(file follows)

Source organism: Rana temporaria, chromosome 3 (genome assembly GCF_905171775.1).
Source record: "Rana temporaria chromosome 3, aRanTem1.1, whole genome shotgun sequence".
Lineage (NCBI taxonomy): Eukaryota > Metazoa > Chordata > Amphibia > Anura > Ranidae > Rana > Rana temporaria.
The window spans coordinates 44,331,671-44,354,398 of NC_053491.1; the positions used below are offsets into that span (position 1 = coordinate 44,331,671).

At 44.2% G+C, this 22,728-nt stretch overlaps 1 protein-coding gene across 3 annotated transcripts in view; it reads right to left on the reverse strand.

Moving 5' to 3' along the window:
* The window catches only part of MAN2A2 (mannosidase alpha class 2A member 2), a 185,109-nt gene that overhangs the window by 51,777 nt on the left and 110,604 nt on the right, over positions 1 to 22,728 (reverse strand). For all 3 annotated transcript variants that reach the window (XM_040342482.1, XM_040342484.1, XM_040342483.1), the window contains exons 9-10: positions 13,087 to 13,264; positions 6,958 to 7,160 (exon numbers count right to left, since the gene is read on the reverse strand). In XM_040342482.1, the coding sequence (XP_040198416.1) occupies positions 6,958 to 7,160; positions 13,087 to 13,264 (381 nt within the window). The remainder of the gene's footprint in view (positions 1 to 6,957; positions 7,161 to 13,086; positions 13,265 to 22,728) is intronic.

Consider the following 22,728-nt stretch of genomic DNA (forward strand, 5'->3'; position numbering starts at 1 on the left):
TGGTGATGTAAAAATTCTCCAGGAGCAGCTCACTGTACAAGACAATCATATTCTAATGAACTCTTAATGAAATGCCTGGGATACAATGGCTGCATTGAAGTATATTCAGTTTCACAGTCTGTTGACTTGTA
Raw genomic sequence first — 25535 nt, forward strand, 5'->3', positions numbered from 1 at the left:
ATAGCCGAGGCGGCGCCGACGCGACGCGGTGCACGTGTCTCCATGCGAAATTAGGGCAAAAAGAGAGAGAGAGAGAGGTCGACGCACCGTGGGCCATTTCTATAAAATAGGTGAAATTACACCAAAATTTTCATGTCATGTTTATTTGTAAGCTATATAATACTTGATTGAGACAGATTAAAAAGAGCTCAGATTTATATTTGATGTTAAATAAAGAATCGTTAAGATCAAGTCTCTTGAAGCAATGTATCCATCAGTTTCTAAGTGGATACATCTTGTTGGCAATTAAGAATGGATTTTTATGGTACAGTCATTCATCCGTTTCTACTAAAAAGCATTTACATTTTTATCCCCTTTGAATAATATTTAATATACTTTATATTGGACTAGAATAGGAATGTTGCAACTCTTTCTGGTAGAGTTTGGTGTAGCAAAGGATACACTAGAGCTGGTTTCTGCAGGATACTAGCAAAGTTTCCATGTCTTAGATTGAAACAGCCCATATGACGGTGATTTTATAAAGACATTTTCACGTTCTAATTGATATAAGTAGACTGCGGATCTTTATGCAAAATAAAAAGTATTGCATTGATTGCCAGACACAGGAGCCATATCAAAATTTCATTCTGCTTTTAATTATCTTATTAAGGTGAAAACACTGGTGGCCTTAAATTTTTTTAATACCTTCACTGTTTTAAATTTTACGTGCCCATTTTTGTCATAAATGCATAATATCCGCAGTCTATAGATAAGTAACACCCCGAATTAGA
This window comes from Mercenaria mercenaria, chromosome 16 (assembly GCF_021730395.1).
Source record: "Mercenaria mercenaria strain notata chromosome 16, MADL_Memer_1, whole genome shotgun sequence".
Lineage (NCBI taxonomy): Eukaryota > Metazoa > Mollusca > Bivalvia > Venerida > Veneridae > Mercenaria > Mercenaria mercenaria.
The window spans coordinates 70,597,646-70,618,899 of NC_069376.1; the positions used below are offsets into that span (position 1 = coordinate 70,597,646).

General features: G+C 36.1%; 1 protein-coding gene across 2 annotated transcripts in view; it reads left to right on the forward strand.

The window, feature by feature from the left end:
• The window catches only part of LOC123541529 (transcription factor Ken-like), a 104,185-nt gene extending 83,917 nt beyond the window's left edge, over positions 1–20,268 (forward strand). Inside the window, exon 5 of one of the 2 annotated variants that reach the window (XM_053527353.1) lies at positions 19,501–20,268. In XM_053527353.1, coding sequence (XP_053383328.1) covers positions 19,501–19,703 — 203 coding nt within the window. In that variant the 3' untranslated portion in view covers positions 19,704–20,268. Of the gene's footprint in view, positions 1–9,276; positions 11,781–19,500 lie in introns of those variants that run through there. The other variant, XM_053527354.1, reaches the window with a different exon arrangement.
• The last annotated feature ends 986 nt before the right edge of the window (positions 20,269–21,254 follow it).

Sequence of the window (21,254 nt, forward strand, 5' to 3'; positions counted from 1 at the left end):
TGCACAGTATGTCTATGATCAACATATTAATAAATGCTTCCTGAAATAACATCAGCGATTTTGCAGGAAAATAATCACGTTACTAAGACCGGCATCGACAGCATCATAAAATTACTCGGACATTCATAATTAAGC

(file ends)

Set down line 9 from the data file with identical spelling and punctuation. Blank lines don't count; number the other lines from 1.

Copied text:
TGGTGATGTAAAAATTCTCCAGGAGCAGCTCACTGTACAAGACAATCATATTCTAATGAACTCTTAATGAAATGCCTGGGATACAATGGCTGCATTGAAGTATATTCAGTTTCACAGTCTGTTGACTTGTA